Arlington Parks & Recreation
1901 West Randol Mill Road // Arlington, TX 76012
Robert A. Randol came to Texas from Winchester, Virginia in 1876 and purchased a working grain mill. According to the Texas Historical Commission, the original mill was built in 1856 by Archibald Leonard and served as a community center and county voting place. The original mill was burned to the ground in 1860, but reopened in 1862. The mill changed owners many times, but eventually was owned by Randol until his death in 1922. While the mill burned again in 1933 and was not rebuilt, the park honoring Randol’s mill, and the community spirit it embodied, flourishes today. It features a baseball and softball complex, basketball courts, concrete and nature trails, a family aquatic center, fishing ponds, playgrounds, and tennis courts. A pavilion and a large group area can be rented through the Arlington Parks Department via email or by calling 817-459-5473.
Fishing is permitted in Randol Mill Pond. A nature trail meanders around the pond and through the park.
Located in Randol Mill Park are four flower beds which are twenty-one feet wide. The beds vary in size from 1,000 to 1,500 feet in length. The backdrop of the beds are burford hollies, cannas, and perennials. The color lines give the flower beds a unique look to the park. These flower beds are changed out three to four times a year.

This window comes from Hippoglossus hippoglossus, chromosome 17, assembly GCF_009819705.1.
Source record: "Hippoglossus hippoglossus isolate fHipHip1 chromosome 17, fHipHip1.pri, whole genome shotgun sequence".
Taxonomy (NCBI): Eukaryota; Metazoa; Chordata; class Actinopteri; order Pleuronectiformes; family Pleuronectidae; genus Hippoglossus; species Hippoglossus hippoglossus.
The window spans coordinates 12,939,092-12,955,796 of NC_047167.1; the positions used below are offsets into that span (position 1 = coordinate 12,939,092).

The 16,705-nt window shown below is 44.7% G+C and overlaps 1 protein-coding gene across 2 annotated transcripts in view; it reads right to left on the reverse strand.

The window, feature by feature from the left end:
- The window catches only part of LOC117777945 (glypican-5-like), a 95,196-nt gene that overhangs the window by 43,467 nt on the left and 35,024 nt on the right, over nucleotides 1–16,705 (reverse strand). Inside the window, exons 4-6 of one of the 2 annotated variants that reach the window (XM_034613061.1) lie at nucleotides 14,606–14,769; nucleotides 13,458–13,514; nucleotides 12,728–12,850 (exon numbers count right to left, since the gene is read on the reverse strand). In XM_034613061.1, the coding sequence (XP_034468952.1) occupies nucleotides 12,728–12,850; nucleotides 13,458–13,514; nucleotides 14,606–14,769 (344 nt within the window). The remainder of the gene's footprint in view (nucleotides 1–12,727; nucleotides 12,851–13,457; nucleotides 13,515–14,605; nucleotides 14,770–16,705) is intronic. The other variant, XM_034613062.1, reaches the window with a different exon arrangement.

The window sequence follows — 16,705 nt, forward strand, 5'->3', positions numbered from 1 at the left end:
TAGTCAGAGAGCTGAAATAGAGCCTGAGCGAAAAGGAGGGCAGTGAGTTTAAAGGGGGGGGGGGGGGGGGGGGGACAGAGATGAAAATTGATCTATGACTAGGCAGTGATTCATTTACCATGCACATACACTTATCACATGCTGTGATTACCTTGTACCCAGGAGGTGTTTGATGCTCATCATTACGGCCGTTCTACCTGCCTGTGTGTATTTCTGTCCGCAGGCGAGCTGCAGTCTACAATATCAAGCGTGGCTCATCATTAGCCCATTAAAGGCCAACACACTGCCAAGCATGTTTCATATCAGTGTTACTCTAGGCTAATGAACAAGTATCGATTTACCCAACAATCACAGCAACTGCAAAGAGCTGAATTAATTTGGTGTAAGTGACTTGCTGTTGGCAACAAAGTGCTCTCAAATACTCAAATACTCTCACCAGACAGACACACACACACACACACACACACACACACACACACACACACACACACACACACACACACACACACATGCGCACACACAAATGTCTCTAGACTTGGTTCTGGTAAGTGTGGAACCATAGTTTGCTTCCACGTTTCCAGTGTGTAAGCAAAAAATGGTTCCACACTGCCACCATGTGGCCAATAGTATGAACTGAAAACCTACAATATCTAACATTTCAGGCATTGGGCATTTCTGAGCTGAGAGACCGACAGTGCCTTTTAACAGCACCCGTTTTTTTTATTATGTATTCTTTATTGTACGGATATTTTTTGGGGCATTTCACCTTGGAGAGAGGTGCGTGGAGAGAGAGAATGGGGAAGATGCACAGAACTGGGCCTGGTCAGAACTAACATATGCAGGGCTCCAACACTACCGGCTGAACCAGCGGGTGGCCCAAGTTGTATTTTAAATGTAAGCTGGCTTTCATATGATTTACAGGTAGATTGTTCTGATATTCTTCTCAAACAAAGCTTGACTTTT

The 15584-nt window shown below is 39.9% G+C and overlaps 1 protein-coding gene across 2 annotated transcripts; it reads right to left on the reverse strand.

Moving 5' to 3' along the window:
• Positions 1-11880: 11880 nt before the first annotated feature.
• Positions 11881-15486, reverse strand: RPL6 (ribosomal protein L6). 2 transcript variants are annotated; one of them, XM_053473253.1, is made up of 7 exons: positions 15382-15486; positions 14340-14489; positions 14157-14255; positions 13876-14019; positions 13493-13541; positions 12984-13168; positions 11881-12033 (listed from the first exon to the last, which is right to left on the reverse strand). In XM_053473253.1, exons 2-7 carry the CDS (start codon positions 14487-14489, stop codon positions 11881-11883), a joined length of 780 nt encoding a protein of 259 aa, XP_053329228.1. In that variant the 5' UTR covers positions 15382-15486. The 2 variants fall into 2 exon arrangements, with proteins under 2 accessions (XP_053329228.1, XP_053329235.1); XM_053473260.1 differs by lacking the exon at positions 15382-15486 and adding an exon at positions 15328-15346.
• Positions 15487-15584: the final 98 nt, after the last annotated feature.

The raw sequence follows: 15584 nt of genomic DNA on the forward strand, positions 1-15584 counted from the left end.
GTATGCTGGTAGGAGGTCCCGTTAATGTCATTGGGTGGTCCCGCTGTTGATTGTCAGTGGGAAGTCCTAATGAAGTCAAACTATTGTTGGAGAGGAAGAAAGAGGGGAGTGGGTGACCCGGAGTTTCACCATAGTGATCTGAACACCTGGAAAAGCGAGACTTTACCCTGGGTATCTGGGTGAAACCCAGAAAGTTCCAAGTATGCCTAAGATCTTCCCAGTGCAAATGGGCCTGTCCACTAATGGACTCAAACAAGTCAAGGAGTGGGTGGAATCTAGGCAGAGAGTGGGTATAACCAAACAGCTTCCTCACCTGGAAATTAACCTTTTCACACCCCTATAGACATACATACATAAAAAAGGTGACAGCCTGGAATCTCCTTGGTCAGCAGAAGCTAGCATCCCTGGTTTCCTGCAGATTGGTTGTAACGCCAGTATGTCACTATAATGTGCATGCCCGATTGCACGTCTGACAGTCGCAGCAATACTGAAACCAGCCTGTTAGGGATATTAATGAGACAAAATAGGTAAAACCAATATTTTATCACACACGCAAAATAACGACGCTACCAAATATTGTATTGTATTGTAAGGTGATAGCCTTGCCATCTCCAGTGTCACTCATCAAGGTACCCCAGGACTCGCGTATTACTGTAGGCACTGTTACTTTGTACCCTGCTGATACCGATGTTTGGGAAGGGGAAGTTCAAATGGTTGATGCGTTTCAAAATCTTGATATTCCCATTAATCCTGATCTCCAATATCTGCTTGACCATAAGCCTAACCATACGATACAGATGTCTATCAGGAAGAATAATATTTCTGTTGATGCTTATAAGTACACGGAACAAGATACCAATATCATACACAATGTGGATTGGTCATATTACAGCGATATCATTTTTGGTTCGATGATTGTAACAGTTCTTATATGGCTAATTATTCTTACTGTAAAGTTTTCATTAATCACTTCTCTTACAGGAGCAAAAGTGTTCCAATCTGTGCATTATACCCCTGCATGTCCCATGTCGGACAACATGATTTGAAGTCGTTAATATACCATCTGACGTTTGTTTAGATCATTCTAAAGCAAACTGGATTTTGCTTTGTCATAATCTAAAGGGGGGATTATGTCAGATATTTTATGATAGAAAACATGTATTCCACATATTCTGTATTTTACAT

FEATURES / AMENITIES:149 acresPicnic areasPavilionBasketball courtsBaseball complexSoftball complexFamily Aquatic CenterRestrooms2 Playgrounds: 2-5 and 5-12SwingsBarrier Free PlaygroundTennis CourtsConcrete and Nature trailsMiracle FieldFishingSkatepark
7001 Golf Club Drive // Arlington, TX 76060
Adjacent to Tierra Verde Golf Club, MLK Sports Center is part of the Reserve at Arlington. The first Audubon sanctioned sports center in the United States, the design and maintenance of the complex is dedicated to environmental sensitivity. Recycled materials were used in construction. No hazardous chemicals are used to maintain the facility helping preserve the existing natural resources.
While the name Martin Luther King, Jr. is synonymous with struggle, it is also synonymous with progress, something that is showcased by this park. The 100-acre center features baseball fields maintained with organic pesticides and herbicides, an interpretive nature trail and a playground made of recycled materials. The park’s drainage travels through a filter system before flowing into Sublett Creek. These innovations in park design and environmental stewardship were recognized when the complex became the first sports facility in the world to achieve the prestigious Audubon Signature designation in October 2000. Elzie Odom, Arlington’s first African-American mayor, threw out the first pitch for a ballgame on January 17, 2000, officially opening the center. During his speech commemorating the day, Odom said that it was, “A place for families, of all cultures.”
FEATURES / AMENITIES:86 acresBaseball/Softball ComplexBike/Hike Trails (1.45 miles)Concession standNature TrailPavilionPlayground: 2-5 and 5-12Restrooms
J.W. Dunlop served Arlington as a member of the Arlington Fire Department from 1953 - 1982.He was an avid Arlington historian and amassed a collection of over 1,000 historical photos. Thecollection can be found in the University of Texas at Arlington Libraries Special Collections.Additionally, he worked to preserve local cemeteries and the meaning of local street names.